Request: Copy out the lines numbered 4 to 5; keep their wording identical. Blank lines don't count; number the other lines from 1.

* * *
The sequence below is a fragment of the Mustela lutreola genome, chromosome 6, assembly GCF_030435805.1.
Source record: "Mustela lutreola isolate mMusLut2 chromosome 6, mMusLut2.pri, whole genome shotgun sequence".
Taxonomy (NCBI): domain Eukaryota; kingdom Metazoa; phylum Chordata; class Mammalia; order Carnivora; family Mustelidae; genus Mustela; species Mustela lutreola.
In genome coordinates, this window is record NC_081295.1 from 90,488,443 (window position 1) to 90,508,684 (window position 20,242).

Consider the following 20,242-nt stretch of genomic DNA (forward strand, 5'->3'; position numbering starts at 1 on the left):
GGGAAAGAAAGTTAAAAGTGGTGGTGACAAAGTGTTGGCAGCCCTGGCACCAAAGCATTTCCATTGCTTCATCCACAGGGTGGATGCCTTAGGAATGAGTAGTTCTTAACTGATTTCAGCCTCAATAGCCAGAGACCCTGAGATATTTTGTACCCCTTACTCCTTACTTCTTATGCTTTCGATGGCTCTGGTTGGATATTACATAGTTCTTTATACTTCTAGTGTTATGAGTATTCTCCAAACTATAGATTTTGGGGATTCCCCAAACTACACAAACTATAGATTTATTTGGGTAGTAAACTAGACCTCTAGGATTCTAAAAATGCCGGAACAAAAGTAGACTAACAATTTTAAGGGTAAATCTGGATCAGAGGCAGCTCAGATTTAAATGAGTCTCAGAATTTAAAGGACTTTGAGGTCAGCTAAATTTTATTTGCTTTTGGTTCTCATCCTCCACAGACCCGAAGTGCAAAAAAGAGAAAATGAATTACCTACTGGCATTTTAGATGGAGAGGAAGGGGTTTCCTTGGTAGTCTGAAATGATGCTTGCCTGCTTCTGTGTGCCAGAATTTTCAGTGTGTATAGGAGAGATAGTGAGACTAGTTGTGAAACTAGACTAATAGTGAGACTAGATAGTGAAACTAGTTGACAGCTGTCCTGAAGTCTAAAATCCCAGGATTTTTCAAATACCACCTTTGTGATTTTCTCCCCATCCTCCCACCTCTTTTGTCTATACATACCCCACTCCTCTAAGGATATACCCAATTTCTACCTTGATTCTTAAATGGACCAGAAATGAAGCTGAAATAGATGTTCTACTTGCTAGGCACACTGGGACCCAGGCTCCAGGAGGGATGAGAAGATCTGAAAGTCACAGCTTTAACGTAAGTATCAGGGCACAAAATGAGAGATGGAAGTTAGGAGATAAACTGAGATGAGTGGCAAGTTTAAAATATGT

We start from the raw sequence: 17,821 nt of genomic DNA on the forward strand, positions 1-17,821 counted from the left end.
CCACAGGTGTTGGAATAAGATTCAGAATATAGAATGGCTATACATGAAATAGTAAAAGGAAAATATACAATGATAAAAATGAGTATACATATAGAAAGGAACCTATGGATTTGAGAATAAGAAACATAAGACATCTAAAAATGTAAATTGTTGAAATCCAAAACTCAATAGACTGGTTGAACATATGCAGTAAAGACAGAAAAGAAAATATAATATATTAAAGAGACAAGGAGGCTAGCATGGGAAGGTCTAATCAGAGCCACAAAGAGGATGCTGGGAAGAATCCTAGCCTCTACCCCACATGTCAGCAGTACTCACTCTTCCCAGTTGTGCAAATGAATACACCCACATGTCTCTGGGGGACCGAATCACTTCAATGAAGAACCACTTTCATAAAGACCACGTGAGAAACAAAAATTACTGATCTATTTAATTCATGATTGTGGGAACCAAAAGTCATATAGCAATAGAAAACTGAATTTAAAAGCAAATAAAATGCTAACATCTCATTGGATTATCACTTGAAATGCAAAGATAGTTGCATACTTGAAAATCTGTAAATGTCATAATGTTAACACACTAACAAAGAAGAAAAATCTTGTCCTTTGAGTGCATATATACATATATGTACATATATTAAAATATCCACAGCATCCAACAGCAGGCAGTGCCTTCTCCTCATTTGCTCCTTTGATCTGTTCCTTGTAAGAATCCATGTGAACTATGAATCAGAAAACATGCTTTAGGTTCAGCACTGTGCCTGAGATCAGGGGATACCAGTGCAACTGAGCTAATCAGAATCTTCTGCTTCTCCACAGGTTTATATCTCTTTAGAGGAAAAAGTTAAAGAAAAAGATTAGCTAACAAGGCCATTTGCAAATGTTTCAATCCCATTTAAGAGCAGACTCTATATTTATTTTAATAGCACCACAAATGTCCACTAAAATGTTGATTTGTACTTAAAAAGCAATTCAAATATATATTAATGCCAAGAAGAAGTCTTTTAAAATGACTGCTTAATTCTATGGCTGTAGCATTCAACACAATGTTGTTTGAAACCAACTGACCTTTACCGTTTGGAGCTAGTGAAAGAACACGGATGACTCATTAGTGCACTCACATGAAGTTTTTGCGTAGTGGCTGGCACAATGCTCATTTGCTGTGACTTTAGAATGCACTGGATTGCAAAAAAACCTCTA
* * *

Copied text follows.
In genome coordinates, this window is record NC_081295.1 from 90,488,443 (window position 1) to 90,508,684 (window position 20,242).

Consider the following 20,242-nt stretch of genomic DNA (forward strand, 5'->3'; position numbering starts at 1 on the left):